Sports Psychology Tips for Stephen Colbert

When it comes to public figures who bring their ‘A’ game, few will argue that television host Stephen Colbert is not near the top of the list. For proof, just look to the Emmy, Grammy, and Peabody awards that adorn the mantle on the set of his nightly satirical news show, The Colbert Report, or the fact that his book I Am America (And So Can You!) sat at the top of the New York Times Bestseller List for fourteen weeks. Obviously, Stephen Colbert comes to win.

Now, however, Colbert is stepping into a new realm, going for an award that isn’t an Emmy or a Grammy, but Olympic gold. It seems that Stephen Colbert is joining the U.S. Speed Skating Team as an assistant psychologist. See the video below for Colbert’s interview with sport psychology consultant Nicole Miller on coaching up the U.S. crew.

The Colbert Report Mon – Thurs 11:30pm / 10:30c
Sport Report – Nicole Detling Miller & Jessica Smith
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As he said, Stephen Colbert’s fairly new on the job, and the UNC Press bloggers want to support the American athletes any way we can, so we thought it would be helpful to pass on some pointers from Jennifer L. Etnier’s Bring Your ‘A’ Game: A Young Athletes Guide to Mental Toughness to Mr. Colbert. So Stephen, if you’re reading this (and we know you are), here are some keys for mental success you’ll want to have our speed skaters memorize:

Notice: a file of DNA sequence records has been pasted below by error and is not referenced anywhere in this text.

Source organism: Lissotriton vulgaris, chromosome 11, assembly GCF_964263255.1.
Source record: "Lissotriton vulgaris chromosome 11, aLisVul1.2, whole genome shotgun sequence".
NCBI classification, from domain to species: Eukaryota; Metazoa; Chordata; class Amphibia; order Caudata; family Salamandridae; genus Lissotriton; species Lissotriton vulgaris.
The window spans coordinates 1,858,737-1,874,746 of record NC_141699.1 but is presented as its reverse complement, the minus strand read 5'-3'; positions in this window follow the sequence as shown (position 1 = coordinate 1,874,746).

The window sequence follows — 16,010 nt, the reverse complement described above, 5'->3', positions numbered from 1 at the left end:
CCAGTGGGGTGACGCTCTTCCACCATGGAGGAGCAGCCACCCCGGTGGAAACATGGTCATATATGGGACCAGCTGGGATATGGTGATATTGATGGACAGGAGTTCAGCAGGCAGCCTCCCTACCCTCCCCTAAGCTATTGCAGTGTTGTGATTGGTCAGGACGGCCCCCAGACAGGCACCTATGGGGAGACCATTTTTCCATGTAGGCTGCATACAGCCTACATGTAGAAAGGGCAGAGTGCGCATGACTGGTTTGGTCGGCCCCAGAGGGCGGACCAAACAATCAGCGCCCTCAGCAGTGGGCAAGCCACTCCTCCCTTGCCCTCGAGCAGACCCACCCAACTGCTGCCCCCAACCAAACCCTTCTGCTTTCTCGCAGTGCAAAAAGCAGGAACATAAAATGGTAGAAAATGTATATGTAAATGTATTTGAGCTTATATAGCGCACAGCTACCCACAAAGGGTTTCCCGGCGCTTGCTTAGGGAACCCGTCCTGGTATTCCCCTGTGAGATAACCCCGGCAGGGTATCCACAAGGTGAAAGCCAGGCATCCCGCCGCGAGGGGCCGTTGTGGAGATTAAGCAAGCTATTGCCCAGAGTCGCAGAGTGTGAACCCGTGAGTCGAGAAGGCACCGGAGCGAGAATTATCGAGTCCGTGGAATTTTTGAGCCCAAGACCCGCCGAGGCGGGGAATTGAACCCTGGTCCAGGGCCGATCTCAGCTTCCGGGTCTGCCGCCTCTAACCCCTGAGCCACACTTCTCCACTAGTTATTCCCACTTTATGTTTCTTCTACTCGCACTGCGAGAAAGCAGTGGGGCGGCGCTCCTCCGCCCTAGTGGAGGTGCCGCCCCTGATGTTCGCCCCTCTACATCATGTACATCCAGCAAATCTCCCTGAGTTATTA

• Since all the athletes in Vancouver will be physical specimens, what will separate gold from silver and medal position from watching on the sidelines will be mental toughness. Have the skaters clear their minds, set goals, and focus on nothing besides achieving those goals. If they can block out distractions, they’ll perform at the top of their abilities.
  • Build their confidence by practicing positive attribution. When performance is good, stress that they take credit for it. When they don’t come in first place, don’t allow them to blame the ice or the skates. If the athlete doesn’t take responsibility, he or she won’t improve.
  • Make sure they have fun. This is something you’re great at: making other people enjoy themselves. The Olympics may be a once-in-a-lifetime type of event, and the athletes should not let the pressure of performance keep them from taking it all in. Fun will help the American team to not worry about performance, as well as come to the ice relaxed and confident. Without fun, everything else about their time at the Olympic Games will unravel.

We hope those points from Jennifer Etnier’s book can work as Sports Psychology 101 for Stephen Colbert. Speed skating is our nation’s most successful sport in the Winter Olympics, which makes it a great pairing for Colbert, arguably our nation’s most successful television host. For more on sports psychology, make sure to check out the Bring Your ‘A’ Game blog, and as Stephen Colbert would say, Go USA!

–Matt

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